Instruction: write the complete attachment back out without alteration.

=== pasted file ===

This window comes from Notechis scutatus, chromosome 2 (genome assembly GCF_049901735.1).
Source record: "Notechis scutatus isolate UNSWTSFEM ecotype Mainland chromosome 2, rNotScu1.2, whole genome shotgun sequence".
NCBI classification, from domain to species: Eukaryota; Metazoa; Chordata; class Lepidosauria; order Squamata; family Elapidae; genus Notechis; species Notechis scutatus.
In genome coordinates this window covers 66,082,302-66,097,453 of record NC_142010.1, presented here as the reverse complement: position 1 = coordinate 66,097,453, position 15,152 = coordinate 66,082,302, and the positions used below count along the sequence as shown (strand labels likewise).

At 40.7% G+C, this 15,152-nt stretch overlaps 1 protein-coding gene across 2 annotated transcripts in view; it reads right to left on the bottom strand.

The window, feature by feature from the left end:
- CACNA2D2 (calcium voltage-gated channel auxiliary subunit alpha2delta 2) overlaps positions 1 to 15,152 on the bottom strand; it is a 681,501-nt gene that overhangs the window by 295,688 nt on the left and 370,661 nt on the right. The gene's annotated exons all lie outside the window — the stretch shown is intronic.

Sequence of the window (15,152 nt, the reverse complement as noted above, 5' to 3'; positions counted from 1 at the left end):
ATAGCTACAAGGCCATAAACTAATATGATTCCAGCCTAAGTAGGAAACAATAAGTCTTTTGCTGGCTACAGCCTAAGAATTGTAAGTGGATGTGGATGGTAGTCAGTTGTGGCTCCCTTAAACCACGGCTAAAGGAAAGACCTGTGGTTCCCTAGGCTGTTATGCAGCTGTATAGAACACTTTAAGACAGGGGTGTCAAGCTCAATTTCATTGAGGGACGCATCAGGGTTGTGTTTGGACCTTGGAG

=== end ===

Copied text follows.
This window comes from Notechis scutatus, chromosome 2 (genome assembly GCF_049901735.1).
Source record: "Notechis scutatus isolate UNSWTSFEM ecotype Mainland chromosome 2, rNotScu1.2, whole genome shotgun sequence".
NCBI classification, from domain to species: Eukaryota; Metazoa; Chordata; class Lepidosauria; order Squamata; family Elapidae; genus Notechis; species Notechis scutatus.
In genome coordinates this window covers 66,082,302-66,097,453 of record NC_142010.1, presented here as the reverse complement: position 1 = coordinate 66,097,453, position 15,152 = coordinate 66,082,302, and the positions used below count along the sequence as shown (strand labels likewise).

At 40.7% G+C, this 15,152-nt stretch overlaps 1 protein-coding gene across 2 annotated transcripts in view; it reads right to left on the bottom strand.

The window, feature by feature from the left end:
- CACNA2D2 (calcium voltage-gated channel auxiliary subunit alpha2delta 2) overlaps positions 1 to 15,152 on the bottom strand; it is a 681,501-nt gene that overhangs the window by 295,688 nt on the left and 370,661 nt on the right. The gene's annotated exons all lie outside the window — the stretch shown is intronic.

Sequence of the window (15,152 nt, the reverse complement as noted above, 5' to 3'; positions counted from 1 at the left end):
ATAGCTACAAGGCCATAAACTAATATGATTCCAGCCTAAGTAGGAAACAATAAGTCTTTTGCTGGCTACAGCCTAAGAATTGTAAGTGGATGTGGATGGTAGTCAGTTGTGGCTCCCTTAAACCACGGCTAAAGGAAAGACCTGTGGTTCCCTAGGCTGTTATGCAGCTGTATAGAACACTTTAAGACAGGGGTGTCAAGCTCAATTTCATTGAGGGACGCATCAGGGTTGTGTTTGGACCTTGGAG